The Internet is as vast as the galaxy is large. Well, maybe not that big, but at nearly 8 billion web pages, it’s close. With 711,111,000 sites vying for your clicks when you type “pizza” into Google, how are you expected to find what you want? Some search engines help by catering results to what you’ve clicked on in the past. With the advent of G+ and rise of location based searches, the results you see are as relevant as ever. For instance, when I search pizza, I’m treated to a number of local links, many that I’ve visited before. But maybe I don’t like those pizza places? I appreciate Google keeping me in my comfort zone, but I need to spread my wings (and palate) and visit other pizza places.
It’s not just search engines catering results. On Facebook, if you start typing a name into the search box, results will appear before you finished your query, and, often times, they are eerily right. As the folks at The Keesh discovered, Facebook is loading a file called first_degree.php that automatically displays the friends you interact with most. The Keesh even developed a bookmarklet that exposes Facebook friend ranking.
Even Yahoo caters content to you.
While this is often times convenient, there are a few issues which Eli Pariser talks about in the embedded TED Talk below.
Pariser talks about how different folks see different results depending on their Internet habits. In the search bubble you may not be exposed to new thoughts or opinions. The results can stagnate. If your tastes change your searches may take a while to catch up. It’s an interesting concept, and a problem that you may not have known existed.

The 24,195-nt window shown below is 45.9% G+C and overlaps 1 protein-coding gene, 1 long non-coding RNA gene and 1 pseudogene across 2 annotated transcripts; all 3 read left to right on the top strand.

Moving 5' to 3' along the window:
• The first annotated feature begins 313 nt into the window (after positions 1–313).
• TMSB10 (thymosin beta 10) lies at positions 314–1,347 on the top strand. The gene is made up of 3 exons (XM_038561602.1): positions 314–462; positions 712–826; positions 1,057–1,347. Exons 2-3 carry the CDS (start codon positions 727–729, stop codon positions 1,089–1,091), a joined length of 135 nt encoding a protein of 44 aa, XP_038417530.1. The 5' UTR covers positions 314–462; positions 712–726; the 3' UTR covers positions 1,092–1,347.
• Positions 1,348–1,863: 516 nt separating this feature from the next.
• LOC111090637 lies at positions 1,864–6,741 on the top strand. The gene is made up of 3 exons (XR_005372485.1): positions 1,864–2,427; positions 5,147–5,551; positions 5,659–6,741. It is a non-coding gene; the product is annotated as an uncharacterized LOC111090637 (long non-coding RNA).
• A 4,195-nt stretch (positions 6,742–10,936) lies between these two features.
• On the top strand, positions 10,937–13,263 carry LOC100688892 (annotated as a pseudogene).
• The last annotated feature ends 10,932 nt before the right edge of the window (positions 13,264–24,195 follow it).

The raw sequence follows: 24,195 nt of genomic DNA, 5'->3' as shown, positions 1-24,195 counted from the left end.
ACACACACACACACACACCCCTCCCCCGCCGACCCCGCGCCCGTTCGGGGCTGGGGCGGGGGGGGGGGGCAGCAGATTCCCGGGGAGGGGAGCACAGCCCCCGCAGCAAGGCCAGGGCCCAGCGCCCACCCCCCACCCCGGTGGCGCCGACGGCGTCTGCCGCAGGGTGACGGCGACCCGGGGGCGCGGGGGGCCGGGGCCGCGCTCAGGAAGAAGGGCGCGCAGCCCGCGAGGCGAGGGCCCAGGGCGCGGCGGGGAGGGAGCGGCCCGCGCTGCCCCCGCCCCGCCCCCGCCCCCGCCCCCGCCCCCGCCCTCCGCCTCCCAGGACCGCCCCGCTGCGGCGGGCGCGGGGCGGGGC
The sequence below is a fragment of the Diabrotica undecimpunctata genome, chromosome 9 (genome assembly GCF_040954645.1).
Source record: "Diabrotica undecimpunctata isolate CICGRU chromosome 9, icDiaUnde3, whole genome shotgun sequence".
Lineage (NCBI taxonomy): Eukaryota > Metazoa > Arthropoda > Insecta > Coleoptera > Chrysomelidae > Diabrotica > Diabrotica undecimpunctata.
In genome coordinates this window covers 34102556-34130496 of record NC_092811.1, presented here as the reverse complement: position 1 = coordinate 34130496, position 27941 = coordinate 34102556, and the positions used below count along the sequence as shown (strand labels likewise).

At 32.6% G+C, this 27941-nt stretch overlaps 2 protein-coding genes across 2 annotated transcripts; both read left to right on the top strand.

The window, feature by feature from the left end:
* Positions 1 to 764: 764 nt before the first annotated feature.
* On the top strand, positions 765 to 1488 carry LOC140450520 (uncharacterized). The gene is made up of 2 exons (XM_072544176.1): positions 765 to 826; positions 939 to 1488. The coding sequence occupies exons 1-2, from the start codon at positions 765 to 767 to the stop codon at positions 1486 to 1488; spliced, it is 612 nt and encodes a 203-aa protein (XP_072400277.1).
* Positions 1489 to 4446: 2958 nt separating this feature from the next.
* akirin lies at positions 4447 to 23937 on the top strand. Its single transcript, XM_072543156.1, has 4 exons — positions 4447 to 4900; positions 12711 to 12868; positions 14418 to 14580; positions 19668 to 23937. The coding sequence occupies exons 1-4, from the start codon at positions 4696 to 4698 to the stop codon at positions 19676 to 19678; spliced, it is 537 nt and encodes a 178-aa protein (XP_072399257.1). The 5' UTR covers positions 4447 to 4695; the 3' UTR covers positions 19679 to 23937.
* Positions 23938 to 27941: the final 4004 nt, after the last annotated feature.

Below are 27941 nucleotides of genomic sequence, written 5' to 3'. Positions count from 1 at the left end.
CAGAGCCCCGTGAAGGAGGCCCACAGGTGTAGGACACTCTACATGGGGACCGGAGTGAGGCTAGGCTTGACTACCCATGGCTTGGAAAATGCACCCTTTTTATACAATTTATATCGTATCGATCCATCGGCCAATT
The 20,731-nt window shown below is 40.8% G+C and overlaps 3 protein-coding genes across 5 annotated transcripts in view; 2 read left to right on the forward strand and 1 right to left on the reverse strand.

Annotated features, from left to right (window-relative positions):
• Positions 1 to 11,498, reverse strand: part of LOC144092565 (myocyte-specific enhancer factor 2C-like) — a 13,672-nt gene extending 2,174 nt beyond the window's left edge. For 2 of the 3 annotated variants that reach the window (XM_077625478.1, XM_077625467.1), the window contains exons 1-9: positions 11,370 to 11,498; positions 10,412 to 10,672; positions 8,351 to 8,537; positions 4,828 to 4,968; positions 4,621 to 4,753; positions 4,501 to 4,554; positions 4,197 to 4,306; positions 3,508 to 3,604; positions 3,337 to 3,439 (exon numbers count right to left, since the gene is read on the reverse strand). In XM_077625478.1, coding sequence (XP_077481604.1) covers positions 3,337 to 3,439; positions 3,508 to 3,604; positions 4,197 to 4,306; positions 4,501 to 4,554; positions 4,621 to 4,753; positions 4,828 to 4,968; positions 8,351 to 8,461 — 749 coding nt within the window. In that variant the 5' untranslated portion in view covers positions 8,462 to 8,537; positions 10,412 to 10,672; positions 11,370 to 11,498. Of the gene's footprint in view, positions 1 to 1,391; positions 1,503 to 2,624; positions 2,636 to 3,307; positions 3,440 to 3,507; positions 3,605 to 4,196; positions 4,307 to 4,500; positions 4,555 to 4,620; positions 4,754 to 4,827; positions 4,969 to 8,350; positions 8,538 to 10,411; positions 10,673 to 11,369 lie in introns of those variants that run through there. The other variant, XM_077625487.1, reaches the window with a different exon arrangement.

There’s a few ways to pop the filter bubble. Matt Cutts of Google responded to the Ted talk to let people know that by adding “&pws=0″ to the end of search URLs, you’ll remove any personal bias. You can read more about what Cutts has to say here. Additionally, you can avoid personal bias by browsing privately or using search engines like DuckDuckGo
At Pikimal we don’t assume much of anything. We only assume that you’re on our site because you want to find the best product according to criteria that you determine. We aren’t trying to protect you in some bubble or net, and we certainly haven’t hired a swami to help predict the results you want. That’s just incredulous.
It’s our mission to help improve search and I hope you learned a little something from this post. Feel free to share your thoughts or personal experience in the comments.